Tuesday, June 14, 2011

And the Fire Burns On

The meterologist at today's fire briefing said that winds will again blow today at 20-25 mph, creating squirrelly conditions in some of the canyons, especially in West Turkey Creek and Pinery. Heat is increasing and will be over 90ยบ today, with extremely low relative humidity of 3-5%.

Horseshoe Two Fire map at June 14 briefing

The fire may be pushed further south in the southwest corner (section B). As extreme conditions continue, with record ERC values of 110-112 and 1000-hour fuels burning in the single digits, extreme behavior can continue, and the fire lines continue to be very dangerous to work. In the northern division PP, fire crews expect to see independent torching of trees and groups of trees, but no significant runs, unless winds again gust unexpectedly.

In one bright bit of news, the burnout on the west has been carried to the perimeter in division DD. After a hard-fought effort, crews managed to contain it there. Mop-up work remains to insure that there are no troublesome flare-ups.

Detail of fire map showing finished burnout in DD
and progress in Chiricahua National Monument

In Chiricahua National Monument, a slow prescription burn continues, ignited from the ridges. From the heights, it burns slowly down, creating a burn of much lower intensity. Fire is in lower Rhyolite Canyon. The difference between this type of fire management and uncontrolled fire is graphically illustrated by the difference between the post-fire condition of South Fork (where low-intensity burning was achieved) and the Rustler Park-Barfoot Park-Onion Saddle area (which was mostly cremated in a huge, uncontrolled, high-intensity run). As horrific as the amount of burning appears on the fire map, and as huge as the area covered is, much of that which was backburned is low to medium intensity. Soils there will be in better shape, and recovery should be faster.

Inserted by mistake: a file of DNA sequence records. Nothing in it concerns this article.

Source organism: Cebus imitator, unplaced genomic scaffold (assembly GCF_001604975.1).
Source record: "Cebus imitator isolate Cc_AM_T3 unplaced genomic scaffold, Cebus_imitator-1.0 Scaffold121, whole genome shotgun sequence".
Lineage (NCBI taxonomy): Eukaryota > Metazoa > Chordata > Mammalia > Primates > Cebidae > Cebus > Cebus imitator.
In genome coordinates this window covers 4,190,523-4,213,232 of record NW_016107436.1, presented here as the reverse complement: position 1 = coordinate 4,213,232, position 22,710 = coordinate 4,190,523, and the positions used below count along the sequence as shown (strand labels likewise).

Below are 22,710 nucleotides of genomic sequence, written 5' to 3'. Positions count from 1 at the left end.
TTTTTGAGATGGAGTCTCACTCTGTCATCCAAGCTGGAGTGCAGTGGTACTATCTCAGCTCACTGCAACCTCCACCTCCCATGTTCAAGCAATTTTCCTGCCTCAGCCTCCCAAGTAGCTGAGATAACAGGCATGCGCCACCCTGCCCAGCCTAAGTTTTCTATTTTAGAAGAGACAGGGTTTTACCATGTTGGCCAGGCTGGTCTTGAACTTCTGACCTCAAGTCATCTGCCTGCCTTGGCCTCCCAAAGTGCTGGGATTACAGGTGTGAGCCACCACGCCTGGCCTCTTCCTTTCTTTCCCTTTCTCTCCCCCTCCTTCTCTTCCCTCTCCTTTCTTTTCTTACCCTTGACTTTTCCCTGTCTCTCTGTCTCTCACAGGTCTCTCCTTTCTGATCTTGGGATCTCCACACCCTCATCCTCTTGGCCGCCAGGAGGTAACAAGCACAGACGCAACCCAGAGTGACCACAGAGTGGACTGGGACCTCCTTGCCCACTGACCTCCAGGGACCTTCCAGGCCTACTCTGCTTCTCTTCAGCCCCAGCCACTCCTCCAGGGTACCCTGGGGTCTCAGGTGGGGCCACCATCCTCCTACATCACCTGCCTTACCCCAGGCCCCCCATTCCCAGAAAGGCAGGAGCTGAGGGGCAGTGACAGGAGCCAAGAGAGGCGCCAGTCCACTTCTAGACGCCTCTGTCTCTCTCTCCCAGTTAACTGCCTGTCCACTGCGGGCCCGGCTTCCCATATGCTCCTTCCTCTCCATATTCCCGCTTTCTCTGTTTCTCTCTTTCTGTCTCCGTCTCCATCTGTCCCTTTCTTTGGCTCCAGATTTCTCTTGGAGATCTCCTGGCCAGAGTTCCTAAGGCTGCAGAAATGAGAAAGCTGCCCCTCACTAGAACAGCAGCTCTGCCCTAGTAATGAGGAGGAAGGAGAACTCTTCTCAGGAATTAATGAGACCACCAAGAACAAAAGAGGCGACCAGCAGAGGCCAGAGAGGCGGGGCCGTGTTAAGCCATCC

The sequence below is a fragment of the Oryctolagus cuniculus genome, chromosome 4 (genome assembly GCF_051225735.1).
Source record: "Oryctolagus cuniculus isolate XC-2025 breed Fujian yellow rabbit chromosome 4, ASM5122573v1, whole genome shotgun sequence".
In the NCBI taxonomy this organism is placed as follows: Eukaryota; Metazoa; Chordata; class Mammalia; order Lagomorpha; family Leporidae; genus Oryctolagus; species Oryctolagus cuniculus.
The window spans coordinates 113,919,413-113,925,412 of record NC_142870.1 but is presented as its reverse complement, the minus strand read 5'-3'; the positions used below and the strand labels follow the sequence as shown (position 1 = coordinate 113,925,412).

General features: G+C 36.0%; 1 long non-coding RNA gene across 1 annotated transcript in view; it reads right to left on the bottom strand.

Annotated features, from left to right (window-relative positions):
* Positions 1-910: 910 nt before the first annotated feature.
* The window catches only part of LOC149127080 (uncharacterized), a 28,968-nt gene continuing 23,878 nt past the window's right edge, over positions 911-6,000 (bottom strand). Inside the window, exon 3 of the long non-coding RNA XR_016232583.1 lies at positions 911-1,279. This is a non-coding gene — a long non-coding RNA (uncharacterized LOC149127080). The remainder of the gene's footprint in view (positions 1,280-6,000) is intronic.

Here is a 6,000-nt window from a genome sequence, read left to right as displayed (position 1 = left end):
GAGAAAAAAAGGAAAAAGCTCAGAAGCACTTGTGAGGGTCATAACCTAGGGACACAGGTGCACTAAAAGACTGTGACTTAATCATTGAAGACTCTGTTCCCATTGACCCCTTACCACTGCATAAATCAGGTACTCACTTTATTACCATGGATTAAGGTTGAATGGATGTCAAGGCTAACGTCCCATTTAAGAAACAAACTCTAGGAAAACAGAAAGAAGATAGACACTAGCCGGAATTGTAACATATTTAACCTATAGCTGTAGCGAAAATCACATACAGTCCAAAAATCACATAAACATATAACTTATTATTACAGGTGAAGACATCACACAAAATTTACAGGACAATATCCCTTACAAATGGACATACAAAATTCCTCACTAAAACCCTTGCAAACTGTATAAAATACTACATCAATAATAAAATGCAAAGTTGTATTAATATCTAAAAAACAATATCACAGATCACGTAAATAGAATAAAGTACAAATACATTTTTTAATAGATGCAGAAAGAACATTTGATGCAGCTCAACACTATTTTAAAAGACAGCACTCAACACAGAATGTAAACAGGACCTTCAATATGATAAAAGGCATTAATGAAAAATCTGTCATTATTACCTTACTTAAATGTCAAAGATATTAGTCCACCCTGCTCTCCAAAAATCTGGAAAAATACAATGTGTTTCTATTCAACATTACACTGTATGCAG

One of the inciweb photos shows a Yellow-eyed Junco alive and well in the ashes of Rustler Park.

Some news of the Monument Fire was announced. They are hoping for a containment date of June 18. I'm guessing that control has been easier there because, unlike the Horseshoe Two fire, it started in the low country instead of up high, and so was more manageable at the very start. Time––and wind––will tell.

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